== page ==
IA Summit 2012 Notes: Applying value-sensitive design to user engagement

This is part of a series of notes from the Information Architecture Summit from 2012. All posts will be tagged ias12. This talk was presented by Katey Deeny (@followsprocess on Twitter). Slides are available on Slideshare.

  • See vsdesign.org for more on value-sensitive design
  • Value-sensitive design is not applied a lot in corporate or business environment, though it has been for non-profits and academia
  • If we know what the values of intended audience are, we have a greater chance of engaging them in meaningful ways
  • Different groups of people value different things--have to balance
  • Values can change depending on what context you're thinking about it in (e.g. you may prioritise your values differently at work vs. at home)
  • Recognizing tensions between values helps surface potential problems, informs design startegy
  • Example: SXSW homeless hotspots (www.homelesshotspots.org)
    • big objection: turns human beings into pieces of infrastructure
    • how to design in a way that would be less controversial?
  • Method
    • Identify value, tech, context of use
    • Identify direct and indirect stakeholders (good to surface a lot of indirect stakeholders and then narrow down to the most important ones)
    • Identify benefits and hirms of stakeholders
    • Map benefits and harms onto values
    • Identify potential value conflics (in the example below she shows listing them all out and finding pairs that conflict)
    • Integrate value considerations into your design work--you may have to privilege some stakeholders before others, may not be able to reconcile all of the values, but identifying and examining them can still help you understand what you're doing and even help you do it
  • SXSW case study
    • value: empowerment
    • tech: wireless access
    • context of use: homelessness and SXSW (two very different contexts)
    • direct stakeholders: homeless, conference attendees, homeless shelter, ad agency that created it
    • indirect stakeholders: wireless provider, Austin community, conference organizers, nearby business owners with competing wifi, homeless people in general, advocacy groups
    • benefits and harms
      • homeless participants:
        • benefit: working with the public for 4 days -> values: engagement, earning, humanization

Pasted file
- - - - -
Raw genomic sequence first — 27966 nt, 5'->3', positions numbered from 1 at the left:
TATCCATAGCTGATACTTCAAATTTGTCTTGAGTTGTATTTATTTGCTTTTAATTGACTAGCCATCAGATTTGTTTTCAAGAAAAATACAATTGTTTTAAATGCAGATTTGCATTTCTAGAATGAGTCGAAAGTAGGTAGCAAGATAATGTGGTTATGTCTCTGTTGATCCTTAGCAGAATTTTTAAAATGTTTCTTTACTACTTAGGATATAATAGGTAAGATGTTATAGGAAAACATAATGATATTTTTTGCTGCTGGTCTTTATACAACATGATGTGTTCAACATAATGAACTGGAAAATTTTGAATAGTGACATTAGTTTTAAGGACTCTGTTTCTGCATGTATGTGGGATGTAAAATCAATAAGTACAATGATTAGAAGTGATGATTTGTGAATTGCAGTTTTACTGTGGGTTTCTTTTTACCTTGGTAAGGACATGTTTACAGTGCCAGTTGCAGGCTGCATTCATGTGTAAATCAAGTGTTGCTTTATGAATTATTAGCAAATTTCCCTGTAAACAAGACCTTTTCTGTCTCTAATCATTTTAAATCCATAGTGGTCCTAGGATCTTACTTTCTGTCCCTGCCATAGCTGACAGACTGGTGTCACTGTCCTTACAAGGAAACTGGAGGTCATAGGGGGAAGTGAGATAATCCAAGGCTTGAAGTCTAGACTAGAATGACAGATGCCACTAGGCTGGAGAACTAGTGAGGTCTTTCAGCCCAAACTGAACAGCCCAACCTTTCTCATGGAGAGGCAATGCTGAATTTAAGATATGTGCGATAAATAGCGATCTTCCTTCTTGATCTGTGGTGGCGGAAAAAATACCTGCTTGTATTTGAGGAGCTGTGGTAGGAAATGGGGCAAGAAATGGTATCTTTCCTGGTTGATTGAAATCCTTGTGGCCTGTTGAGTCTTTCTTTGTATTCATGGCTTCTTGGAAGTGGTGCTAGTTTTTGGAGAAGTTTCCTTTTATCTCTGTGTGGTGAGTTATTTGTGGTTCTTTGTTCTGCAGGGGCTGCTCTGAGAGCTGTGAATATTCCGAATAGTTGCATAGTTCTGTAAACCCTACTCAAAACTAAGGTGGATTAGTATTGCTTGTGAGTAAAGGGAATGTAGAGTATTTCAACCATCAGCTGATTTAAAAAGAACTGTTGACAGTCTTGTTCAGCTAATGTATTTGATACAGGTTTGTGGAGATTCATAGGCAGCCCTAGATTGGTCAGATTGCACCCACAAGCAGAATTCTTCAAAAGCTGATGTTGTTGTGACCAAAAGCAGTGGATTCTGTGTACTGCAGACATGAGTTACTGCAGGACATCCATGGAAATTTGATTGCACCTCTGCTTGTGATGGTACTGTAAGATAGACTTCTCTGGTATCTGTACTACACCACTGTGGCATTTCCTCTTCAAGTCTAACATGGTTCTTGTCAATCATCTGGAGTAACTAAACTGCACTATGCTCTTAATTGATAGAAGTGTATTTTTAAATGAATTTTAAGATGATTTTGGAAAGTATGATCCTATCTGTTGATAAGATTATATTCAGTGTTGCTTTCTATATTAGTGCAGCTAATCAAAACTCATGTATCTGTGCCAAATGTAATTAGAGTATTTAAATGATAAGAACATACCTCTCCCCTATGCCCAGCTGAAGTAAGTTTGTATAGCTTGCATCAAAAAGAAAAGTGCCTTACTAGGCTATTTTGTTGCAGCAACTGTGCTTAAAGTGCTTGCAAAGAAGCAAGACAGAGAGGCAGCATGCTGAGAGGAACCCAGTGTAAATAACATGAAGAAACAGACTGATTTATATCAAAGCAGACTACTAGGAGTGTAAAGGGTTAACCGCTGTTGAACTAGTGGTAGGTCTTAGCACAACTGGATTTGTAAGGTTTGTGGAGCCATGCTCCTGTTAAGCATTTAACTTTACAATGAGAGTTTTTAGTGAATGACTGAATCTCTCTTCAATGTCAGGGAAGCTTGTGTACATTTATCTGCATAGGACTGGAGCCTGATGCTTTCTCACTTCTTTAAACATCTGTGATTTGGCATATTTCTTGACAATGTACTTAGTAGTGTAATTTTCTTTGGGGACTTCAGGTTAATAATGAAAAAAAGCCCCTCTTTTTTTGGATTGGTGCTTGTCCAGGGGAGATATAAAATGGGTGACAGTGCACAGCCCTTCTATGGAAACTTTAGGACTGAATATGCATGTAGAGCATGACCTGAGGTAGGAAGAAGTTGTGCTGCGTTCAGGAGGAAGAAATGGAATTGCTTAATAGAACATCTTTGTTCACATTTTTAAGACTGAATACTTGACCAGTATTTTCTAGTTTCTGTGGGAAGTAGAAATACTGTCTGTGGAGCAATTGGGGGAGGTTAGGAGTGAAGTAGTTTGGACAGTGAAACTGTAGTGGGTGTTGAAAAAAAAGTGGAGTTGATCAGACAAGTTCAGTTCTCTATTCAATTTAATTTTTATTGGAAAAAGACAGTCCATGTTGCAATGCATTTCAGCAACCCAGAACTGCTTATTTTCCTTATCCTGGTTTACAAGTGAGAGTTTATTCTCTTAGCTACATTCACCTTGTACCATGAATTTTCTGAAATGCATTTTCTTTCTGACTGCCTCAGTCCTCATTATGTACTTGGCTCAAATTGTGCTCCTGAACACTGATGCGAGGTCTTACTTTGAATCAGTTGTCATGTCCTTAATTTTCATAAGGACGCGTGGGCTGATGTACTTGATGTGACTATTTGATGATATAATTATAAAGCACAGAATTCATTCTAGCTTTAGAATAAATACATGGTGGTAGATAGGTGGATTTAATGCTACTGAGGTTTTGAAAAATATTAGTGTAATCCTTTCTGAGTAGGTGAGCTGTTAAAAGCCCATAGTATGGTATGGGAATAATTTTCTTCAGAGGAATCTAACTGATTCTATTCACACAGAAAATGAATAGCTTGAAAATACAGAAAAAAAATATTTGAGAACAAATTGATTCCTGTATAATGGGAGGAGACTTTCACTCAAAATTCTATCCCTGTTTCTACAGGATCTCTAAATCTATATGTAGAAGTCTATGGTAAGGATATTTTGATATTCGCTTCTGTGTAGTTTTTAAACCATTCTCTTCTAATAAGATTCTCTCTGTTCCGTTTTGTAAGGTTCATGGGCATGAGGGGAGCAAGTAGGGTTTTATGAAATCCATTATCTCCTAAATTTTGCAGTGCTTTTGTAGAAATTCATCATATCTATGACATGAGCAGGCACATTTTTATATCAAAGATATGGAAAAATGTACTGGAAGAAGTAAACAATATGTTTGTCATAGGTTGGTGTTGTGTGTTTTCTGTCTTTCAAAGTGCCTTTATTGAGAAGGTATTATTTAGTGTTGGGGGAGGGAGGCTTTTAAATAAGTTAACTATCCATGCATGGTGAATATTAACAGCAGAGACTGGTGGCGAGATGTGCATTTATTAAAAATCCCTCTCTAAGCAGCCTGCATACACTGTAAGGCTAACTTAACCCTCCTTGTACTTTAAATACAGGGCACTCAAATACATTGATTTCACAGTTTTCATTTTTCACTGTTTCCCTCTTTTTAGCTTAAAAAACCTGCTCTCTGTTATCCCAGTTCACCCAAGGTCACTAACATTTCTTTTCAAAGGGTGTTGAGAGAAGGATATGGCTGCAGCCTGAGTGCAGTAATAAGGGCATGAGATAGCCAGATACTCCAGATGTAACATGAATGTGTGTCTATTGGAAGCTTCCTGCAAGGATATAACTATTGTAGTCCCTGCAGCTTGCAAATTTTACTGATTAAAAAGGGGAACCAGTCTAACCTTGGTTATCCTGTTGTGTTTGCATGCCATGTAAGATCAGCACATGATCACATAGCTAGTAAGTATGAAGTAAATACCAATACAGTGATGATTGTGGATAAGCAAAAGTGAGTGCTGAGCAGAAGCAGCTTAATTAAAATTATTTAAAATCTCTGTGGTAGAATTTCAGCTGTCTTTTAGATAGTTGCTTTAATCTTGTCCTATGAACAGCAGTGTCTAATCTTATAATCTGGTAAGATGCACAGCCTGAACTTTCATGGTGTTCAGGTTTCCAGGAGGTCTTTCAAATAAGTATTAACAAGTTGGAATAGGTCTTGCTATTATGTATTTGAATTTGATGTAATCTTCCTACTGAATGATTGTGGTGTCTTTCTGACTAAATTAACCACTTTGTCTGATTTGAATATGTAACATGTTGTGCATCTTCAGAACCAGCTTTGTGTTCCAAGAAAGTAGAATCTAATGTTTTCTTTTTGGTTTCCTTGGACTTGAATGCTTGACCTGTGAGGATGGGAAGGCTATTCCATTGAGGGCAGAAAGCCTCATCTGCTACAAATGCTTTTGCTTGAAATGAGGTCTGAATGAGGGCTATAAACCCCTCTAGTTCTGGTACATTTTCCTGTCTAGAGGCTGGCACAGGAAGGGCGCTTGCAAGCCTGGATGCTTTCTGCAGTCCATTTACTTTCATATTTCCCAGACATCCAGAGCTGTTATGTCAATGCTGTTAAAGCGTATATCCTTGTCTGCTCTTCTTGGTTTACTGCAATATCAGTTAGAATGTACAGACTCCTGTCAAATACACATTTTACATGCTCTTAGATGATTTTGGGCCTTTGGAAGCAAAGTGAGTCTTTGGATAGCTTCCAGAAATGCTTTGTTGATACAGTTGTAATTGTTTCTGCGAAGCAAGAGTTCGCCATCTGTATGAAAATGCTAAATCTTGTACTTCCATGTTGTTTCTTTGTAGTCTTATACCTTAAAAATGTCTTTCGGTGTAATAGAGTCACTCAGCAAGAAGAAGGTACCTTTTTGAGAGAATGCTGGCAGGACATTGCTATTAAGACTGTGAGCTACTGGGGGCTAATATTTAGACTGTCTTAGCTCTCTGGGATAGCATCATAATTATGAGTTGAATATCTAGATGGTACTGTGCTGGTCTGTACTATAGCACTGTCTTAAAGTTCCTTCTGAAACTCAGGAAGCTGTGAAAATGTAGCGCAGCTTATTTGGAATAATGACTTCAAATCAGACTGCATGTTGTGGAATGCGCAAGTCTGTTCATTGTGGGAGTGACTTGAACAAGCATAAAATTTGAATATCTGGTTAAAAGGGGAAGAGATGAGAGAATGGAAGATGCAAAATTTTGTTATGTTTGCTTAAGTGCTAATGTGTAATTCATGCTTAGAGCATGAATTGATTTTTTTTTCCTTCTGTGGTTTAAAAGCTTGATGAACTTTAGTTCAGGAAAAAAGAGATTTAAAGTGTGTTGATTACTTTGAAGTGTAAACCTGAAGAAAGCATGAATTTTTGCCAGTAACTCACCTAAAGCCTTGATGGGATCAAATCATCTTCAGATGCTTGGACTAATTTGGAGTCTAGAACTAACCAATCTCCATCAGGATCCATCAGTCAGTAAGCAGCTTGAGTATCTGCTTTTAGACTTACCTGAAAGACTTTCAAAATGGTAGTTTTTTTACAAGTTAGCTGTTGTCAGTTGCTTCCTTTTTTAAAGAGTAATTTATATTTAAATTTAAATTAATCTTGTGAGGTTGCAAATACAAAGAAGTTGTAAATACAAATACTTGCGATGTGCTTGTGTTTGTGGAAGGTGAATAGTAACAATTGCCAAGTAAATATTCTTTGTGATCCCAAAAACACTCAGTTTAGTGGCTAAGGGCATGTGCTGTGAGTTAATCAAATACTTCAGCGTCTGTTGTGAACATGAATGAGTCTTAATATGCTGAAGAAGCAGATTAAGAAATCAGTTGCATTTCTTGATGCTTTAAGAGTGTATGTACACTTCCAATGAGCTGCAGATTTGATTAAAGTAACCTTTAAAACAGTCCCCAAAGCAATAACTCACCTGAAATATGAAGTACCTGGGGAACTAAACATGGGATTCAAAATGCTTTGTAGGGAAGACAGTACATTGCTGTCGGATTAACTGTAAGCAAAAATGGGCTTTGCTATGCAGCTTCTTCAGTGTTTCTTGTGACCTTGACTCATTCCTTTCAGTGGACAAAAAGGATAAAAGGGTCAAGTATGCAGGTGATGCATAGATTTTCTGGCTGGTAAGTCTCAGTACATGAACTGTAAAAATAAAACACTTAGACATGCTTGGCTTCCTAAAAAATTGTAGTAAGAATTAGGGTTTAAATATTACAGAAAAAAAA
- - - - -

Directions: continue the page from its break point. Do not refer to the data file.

• harm: no ongoing support -> values: stability
      • SXSW attendees:
        • benefit: wifi -> convenience, access
        • harm: discomfort dealing with a social problem -> respect, comfort
      • shelter:
        • benefit: helps tenents earn money for residents -> empowerment, philanthropy
        • harm: but no infrastructure to continue the program -> maintainability
      • ad agency:
        • benefit: publicity -> fame
        • harm: criticism -> notoriety
      • autin community:
        • benefit: positive interactions with the homeless -> empathy, change
        • harm: negative attention about the problem -> status quo
      • homeless community:
        • benefit: creates awareness -> hope
        • harm: does not create sustainable change -> sustainability
      • advocacy groups:
        • benefit: could inspire new programs -> innovation
        • harm: highlights the complexity of the problem (can't just do a cool thing for 4 days and expect the problem to be fixed) -> encouragement
      • wireless carrier:
        • benefit: brand equity -> recognition
        • harm: negative brand association (especially if it flops) -> reputation
    • list all values together and find value conflicts, e.g. humanization and notoriety, then integrate into design work

Key take-home Points for me:

I hadn't really heard anything about value-sensitive design, so this is basically an all-new method for me. It can be tricky balancing different stakeholder interests, this method seems like it might help. It also seems like this process should be part of creating anything you want people to really have an emotional connection to. I will have to try it out.